US President Donald Trump has defended his surprise decision to declare victory over so-called Islamic State militants in Syria and withdraw US troops from the country, amid criticism from some Republicans and concern from allies and some US military commanders.

In early morning tweets today, Mr Trump said he was fulfilling a promise from his 2016 presidential campaign to leave Syria. Echoing a central plank of his foreign policy - that he seeks to stop the United States being taken advantage of - he said the United States was doing the work of other countries, including Russia and Iran, with little in return.

"Does the USA want to be the Policeman of the Middle East, getting NOTHING but spending precious lives and trillions of dollars protecting others who, in almost all cases, do not appreciate what we are doing? Do we want to be there forever? Time for others to finally fight," he tweeted.

The United States is also ending its air campaign against the militants in Syria, US officials said today.

Mr Trump had pledged to withdraw from Syria if elected, but the abrupt announcement yesterday to withdraw the roughly 2,000 US troops from Syria caught US lawmakers and others by surprise. The White House declined to offer a timeline for the departure.

Some of Mr Trump's fellow Republicans strongly criticised the move, saying they were not briefed ahead of time and that the move strengthened the hand of Russia and Iran, which both support Syrian President Bashar al Assad.

US officials, said that US commanders on the ground are also concerned about the impact of a quick withdrawal and were surprised by the decision.

Mr Trump's move also drew criticism from some US allies, including Britain and France, who said IS militants had not been defeated and that its troops would remain in Syria.

The void left by the US withdrawal could undermine diplomatic efforts to end Syria's eight-year civil war and undercut the United States' leverage in the region as well as leave it few options if IS surges again.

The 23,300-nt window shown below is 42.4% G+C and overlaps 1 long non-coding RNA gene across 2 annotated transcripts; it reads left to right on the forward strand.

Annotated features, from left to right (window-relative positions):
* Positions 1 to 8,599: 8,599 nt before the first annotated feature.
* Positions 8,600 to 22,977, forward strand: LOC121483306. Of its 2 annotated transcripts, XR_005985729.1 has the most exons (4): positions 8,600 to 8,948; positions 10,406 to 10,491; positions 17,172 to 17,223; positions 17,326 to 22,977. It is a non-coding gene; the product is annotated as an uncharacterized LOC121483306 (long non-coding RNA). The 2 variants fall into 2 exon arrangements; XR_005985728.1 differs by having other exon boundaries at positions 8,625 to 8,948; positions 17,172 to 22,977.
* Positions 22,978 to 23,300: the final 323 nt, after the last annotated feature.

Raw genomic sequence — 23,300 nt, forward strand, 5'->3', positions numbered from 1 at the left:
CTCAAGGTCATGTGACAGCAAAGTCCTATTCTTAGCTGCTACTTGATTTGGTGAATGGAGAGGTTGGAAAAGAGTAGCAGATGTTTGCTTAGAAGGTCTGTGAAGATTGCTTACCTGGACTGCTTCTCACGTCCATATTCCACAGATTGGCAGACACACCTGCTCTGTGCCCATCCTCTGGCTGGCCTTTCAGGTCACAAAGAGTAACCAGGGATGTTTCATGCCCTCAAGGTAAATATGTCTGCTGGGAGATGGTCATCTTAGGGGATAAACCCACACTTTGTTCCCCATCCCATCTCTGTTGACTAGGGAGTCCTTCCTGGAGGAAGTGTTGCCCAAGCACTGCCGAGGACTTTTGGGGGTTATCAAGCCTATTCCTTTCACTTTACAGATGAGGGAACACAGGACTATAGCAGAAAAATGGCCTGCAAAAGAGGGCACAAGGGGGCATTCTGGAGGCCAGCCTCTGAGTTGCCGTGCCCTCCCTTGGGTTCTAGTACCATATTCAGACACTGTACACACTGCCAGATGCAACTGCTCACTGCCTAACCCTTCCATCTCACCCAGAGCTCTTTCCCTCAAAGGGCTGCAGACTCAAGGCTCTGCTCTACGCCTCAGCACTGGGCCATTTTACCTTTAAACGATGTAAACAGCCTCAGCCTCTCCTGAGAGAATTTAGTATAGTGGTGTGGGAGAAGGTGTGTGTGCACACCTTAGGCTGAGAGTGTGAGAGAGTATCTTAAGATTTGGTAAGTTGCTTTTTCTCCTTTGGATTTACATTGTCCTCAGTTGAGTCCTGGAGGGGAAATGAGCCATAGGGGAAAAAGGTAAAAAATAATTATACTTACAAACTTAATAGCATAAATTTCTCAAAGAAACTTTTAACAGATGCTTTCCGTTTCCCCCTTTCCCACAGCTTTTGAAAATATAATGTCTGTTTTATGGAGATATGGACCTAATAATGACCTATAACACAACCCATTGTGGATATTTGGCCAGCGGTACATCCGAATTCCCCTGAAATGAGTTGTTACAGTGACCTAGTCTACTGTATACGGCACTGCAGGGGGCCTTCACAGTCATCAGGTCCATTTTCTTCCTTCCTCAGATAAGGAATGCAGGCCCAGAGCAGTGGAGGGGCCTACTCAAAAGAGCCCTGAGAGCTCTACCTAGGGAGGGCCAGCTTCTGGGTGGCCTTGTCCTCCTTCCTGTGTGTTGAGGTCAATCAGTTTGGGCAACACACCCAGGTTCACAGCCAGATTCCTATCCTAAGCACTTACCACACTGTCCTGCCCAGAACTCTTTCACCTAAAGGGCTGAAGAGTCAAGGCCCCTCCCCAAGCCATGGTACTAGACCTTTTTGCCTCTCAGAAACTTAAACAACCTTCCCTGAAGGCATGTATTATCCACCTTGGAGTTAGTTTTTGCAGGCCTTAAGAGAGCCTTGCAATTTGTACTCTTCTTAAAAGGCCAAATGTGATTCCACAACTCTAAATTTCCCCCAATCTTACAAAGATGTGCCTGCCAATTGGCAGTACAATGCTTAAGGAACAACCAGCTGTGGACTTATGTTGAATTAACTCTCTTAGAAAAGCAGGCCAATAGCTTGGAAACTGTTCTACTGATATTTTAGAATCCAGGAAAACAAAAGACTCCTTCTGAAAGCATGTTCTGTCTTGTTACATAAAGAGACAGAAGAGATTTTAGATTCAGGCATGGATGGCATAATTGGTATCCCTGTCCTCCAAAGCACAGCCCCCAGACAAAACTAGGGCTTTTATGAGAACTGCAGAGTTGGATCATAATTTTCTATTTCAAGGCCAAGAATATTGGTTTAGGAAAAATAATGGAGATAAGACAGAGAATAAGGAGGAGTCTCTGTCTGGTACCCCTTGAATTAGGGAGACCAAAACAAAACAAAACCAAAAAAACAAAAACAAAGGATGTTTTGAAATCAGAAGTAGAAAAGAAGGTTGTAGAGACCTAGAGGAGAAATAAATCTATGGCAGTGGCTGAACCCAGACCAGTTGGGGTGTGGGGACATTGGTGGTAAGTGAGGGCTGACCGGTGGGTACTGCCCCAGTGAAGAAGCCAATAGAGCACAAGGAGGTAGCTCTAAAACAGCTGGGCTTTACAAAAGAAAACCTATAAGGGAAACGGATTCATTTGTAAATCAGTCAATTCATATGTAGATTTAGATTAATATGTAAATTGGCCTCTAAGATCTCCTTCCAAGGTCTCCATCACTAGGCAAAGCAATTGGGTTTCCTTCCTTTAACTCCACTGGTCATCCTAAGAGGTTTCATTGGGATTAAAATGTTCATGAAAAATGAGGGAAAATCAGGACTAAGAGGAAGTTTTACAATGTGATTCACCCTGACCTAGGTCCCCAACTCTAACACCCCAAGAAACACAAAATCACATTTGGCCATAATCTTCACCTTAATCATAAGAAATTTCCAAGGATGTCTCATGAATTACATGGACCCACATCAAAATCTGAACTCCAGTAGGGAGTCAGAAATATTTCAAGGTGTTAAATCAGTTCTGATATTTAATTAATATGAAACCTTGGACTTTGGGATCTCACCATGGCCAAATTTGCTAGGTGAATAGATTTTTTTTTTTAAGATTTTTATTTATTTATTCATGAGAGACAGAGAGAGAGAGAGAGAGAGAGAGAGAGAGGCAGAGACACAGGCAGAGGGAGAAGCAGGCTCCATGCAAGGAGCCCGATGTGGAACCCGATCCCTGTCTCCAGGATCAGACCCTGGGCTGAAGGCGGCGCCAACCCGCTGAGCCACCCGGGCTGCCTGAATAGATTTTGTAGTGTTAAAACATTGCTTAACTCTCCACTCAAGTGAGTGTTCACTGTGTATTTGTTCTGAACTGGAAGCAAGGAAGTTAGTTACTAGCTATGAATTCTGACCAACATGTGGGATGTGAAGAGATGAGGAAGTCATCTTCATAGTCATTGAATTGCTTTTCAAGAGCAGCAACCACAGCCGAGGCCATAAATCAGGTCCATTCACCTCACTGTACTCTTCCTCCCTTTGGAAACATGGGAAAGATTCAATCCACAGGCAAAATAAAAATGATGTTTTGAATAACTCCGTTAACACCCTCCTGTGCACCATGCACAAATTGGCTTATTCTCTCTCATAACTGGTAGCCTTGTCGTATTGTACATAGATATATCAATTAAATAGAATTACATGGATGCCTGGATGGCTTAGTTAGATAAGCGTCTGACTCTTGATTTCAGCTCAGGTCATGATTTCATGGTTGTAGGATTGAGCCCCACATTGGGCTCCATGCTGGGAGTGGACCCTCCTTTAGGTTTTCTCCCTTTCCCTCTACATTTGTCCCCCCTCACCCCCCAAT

"ISIS hits us they are doomed!" Mr Trump tweeted, using an acronym for Islamic State.

IS, which declared its so-called caliphate in 2014 after seizing large areas of Syria and Iraq, was down to its last 1% of the territory it once held in Syria and has no territory in Iraq, a senior US official last week.

But US officials have warned that retaking territory is not the same as defeating the militants.

In a campaign to defeat the group in Syria, former US president Barack Obama ordered air strikes from September 2014 and then troops into the country the following year.

Some US lawmakers, including some Democrats, backed yesterday's announced withdrawal but said Congress needed to play a larger role in overseeing such military operations.

Russian President Vladimir Putin welcomed Mr Trump's decision and said he largely agreed that IS had been defeated.

Mr Trump, however, said Russia - as well as Iran and Syria - were unhappy about the US withdrawal "because now they will have to fight ISIS and others, who they hate, without us".

Democratic US Senator Chris Murphy said Mr Trump's statements appeared in conflict: "Wait a minute... I thought we defeated ISIS. Why would Russia, Iran and Syria have to fight them if they’re defeated?" he tweeted in reply to Mr Trump.